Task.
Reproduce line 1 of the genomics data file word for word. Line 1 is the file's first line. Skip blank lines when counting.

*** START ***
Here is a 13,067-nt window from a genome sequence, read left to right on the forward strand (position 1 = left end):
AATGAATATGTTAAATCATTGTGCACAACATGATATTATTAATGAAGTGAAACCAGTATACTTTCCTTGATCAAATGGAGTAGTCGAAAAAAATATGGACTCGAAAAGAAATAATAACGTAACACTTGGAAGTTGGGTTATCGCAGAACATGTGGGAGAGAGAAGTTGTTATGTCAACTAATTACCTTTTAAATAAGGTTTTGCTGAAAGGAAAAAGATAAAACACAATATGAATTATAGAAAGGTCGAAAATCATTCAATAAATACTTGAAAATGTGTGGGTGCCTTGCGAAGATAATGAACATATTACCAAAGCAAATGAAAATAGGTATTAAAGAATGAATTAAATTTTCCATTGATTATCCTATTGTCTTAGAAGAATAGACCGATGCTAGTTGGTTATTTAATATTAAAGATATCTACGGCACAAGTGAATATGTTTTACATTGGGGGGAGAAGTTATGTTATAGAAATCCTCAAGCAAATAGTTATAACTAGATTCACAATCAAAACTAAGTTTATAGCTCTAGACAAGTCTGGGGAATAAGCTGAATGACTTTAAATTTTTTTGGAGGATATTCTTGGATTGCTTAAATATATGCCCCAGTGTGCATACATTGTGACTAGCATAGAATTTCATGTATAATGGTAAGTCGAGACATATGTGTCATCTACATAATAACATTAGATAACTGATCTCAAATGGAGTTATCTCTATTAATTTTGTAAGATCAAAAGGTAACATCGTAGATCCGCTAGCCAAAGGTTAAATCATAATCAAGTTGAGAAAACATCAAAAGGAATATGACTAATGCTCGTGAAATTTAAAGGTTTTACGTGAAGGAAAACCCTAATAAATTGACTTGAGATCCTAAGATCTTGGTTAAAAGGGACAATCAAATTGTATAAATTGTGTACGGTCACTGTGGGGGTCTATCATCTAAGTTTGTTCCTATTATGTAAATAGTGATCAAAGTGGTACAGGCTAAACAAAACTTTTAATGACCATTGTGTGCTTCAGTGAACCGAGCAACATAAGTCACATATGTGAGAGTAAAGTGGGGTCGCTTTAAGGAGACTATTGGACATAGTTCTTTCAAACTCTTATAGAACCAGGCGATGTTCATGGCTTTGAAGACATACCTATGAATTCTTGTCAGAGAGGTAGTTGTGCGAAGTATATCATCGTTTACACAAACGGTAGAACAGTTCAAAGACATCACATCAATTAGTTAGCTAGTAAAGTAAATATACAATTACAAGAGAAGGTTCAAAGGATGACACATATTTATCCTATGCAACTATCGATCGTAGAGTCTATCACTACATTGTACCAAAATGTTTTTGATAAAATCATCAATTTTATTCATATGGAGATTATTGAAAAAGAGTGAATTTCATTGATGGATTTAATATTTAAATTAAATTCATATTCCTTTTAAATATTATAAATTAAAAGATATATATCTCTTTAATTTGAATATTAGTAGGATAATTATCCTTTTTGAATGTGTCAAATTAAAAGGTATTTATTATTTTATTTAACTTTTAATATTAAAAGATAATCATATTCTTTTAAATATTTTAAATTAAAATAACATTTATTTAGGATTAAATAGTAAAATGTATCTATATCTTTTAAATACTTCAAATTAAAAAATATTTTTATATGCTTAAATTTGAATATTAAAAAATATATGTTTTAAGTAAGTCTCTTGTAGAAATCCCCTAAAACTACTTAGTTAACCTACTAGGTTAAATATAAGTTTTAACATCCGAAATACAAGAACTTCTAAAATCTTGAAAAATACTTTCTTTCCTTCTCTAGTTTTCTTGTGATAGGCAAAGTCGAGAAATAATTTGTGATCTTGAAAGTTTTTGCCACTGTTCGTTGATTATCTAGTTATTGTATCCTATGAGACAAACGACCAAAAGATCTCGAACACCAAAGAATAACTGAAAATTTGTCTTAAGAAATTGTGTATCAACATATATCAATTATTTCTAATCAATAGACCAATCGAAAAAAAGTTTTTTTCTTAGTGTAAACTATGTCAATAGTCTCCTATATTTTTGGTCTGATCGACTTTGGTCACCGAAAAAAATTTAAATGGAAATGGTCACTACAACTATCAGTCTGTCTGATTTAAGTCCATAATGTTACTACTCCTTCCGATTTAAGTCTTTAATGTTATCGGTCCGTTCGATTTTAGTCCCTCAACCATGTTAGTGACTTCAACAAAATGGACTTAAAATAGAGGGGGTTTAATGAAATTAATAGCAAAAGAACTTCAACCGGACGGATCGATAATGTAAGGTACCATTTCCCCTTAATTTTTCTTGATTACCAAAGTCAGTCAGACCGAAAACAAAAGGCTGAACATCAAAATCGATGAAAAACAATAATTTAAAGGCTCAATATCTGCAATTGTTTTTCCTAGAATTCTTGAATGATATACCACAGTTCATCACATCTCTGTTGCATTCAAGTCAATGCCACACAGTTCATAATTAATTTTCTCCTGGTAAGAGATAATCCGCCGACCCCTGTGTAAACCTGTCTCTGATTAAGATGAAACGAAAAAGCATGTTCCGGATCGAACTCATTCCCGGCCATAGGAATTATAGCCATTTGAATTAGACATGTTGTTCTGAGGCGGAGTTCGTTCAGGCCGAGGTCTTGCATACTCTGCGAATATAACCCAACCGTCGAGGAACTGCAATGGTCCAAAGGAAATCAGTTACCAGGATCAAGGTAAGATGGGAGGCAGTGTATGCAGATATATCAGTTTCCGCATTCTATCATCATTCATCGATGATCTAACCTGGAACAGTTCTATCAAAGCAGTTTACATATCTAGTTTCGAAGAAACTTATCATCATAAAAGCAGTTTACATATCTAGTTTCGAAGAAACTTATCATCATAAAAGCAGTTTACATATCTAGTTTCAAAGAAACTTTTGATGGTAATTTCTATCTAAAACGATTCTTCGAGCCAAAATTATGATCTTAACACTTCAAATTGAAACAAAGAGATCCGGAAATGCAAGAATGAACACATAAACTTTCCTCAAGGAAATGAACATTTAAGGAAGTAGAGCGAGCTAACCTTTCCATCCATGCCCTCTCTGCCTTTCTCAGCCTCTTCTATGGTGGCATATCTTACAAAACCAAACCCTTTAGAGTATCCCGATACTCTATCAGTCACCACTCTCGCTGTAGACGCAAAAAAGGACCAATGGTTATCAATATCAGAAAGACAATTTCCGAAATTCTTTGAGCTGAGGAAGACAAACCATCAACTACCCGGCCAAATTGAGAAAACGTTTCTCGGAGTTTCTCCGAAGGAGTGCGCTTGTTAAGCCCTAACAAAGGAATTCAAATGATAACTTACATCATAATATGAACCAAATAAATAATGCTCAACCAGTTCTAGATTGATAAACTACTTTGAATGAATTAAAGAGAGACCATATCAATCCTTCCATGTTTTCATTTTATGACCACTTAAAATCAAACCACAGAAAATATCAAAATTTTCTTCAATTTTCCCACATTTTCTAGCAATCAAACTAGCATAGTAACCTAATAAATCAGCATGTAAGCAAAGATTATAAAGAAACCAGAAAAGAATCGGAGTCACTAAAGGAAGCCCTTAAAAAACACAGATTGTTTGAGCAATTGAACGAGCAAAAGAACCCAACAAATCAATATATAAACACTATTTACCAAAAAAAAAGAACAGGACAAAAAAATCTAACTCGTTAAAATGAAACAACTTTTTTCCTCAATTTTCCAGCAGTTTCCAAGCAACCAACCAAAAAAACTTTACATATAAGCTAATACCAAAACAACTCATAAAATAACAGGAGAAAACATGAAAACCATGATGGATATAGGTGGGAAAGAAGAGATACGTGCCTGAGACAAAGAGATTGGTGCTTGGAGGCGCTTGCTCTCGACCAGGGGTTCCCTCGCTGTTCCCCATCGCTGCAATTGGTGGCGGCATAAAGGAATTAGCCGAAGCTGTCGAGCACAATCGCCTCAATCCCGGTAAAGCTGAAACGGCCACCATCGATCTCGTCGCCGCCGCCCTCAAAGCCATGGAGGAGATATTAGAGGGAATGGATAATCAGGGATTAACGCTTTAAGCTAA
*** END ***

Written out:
Here is a 13,067-nt window from a genome sequence, read left to right on the forward strand (position 1 = left end):